The Slave Pens by Najwa Binshatwan
IN CONVERSATION WITH LIBYAN WRITER NAJWA BINSHATWAN
Saturday, 10th March 2018, 14:30 - 16:00
Ghazi Gheblawi will be hosting a conversation with author Najwa Binshatwan to discuss the themes running through her highly acclaimed novel ‘The Slave Pens’. Shortlisted for the 2017 International Prize for Arabic Fiction (IPAF), the book sheds light on an ugly period of Libya’s history - when slave trade markets flourished during the Ottoman era, way before the Italian colonisation and prior to Libya’s declared independence in 1951.
In ‘The Slave Pens’ Binshatwan brings forth the narrative of the slaves in a sensitive romantic tale that touches upon the era and taboo subjects that have not been exposed before within Libyan culture. She bravely tackles the cruel trade of human beings, coming at a time when Libya has turned into a smuggler’s paradise again with African migrants being unfairly bartered.
Najwa Binshatwan is a Libyan academic, novelist and playwright, with a doctorate from La Sapienz University in Rome. The recipient of many literary prizes, she has authored three collections of short stories and three novels, including ‘The Slave Pens’. Most recently, her short story ‘Return Ticket’ was featured in ‘Banthology: Stories from Unwanted Nations’ published by Comma Press. She is currently at St Aidan’s College, University of Durham where she has taken up the Banipal Visiting Writer Fellowship for the duration of three months.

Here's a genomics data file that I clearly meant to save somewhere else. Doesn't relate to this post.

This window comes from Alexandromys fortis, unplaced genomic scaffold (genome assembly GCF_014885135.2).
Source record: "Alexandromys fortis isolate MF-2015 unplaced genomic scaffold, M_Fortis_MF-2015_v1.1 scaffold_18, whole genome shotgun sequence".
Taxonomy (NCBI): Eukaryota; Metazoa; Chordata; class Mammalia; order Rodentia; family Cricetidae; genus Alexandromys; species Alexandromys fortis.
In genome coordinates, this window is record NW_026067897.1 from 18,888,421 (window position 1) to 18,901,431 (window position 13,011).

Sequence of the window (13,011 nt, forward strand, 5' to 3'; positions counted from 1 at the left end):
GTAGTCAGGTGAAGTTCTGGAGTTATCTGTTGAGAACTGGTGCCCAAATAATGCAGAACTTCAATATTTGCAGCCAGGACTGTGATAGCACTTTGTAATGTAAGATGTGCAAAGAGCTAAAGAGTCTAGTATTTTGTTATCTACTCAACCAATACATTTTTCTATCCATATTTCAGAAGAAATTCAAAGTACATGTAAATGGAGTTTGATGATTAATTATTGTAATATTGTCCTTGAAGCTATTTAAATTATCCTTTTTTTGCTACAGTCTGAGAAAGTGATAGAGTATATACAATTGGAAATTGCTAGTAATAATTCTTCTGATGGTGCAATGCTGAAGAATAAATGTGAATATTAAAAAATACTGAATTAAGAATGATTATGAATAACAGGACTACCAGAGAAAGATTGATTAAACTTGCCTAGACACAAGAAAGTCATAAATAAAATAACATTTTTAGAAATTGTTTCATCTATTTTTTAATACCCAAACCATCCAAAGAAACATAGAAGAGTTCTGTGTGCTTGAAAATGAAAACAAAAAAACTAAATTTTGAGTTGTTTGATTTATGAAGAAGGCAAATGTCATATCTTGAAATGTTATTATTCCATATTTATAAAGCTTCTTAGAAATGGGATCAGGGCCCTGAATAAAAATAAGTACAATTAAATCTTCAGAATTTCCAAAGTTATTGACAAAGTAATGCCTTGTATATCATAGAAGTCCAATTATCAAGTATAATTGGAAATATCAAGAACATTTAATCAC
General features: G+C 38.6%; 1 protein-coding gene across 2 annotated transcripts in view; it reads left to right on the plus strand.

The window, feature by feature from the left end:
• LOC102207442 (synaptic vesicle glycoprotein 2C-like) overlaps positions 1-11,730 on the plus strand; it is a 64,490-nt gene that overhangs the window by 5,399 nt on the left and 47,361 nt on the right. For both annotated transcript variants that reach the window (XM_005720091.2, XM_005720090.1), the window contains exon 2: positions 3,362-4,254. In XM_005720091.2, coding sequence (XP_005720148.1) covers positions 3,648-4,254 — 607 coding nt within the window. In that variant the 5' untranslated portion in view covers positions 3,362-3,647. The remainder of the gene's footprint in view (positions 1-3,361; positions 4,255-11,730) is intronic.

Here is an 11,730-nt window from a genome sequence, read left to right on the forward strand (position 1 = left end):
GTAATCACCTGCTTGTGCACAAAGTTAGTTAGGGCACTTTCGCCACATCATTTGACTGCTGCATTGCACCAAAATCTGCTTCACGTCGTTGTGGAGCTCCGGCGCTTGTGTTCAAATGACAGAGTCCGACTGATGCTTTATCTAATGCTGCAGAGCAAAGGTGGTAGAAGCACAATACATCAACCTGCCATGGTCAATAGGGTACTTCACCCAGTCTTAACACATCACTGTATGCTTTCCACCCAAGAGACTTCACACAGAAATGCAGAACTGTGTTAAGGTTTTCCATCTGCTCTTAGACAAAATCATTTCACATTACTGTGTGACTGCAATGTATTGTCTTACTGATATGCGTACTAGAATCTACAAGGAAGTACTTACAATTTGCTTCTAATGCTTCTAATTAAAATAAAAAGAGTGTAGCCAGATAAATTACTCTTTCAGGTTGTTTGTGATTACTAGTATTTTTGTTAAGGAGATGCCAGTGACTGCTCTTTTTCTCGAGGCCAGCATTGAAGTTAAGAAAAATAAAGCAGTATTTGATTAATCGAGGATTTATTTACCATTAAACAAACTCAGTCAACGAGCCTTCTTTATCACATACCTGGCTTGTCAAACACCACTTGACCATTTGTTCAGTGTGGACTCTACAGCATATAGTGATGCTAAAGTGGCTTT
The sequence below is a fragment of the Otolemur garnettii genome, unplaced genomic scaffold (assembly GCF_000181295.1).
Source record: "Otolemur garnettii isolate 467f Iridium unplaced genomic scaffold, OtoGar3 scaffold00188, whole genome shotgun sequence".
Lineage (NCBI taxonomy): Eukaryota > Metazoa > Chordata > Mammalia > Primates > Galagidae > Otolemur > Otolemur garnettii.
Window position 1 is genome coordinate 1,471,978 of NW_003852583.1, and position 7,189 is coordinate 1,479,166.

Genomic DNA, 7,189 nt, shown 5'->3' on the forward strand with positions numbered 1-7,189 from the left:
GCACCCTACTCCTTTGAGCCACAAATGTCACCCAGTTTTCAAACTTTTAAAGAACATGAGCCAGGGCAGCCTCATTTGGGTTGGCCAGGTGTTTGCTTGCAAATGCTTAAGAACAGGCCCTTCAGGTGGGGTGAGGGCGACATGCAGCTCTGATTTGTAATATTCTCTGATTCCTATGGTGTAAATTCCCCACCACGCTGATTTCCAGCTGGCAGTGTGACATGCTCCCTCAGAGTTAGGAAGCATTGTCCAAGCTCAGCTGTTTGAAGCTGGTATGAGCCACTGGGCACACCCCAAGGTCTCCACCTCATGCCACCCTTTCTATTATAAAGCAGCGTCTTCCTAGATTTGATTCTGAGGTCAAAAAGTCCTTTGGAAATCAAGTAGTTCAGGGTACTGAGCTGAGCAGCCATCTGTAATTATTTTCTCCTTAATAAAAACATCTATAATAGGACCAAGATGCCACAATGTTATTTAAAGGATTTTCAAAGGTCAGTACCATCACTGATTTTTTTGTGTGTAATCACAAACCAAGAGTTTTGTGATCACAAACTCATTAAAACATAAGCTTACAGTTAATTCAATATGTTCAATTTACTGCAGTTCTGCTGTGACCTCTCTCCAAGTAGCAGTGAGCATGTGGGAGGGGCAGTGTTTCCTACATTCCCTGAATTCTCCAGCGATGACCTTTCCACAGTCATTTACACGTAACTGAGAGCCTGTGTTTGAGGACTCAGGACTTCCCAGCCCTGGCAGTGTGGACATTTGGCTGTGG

Ghazi Gheblawi is a Libyan physician, writer, activist and blogger based in the UK. He runs and hosts the ‘Imtidad’ cultural blog and podcast that focuses on literature and arts in Britain and the Arab world. He was one of the founders and cultural editor of the newspaper ‘Libya Alyoum’ (2004-2009) and involved in many start-up online media and cultural projects. He is also a council member of the Society for Libyan Studies in Britain and a trustee of the Banipal Trust for Arab Literature. He is the senior editor at Darf Publishers, an independent publishing house based in London.
Tickets £3 online or £5 at the door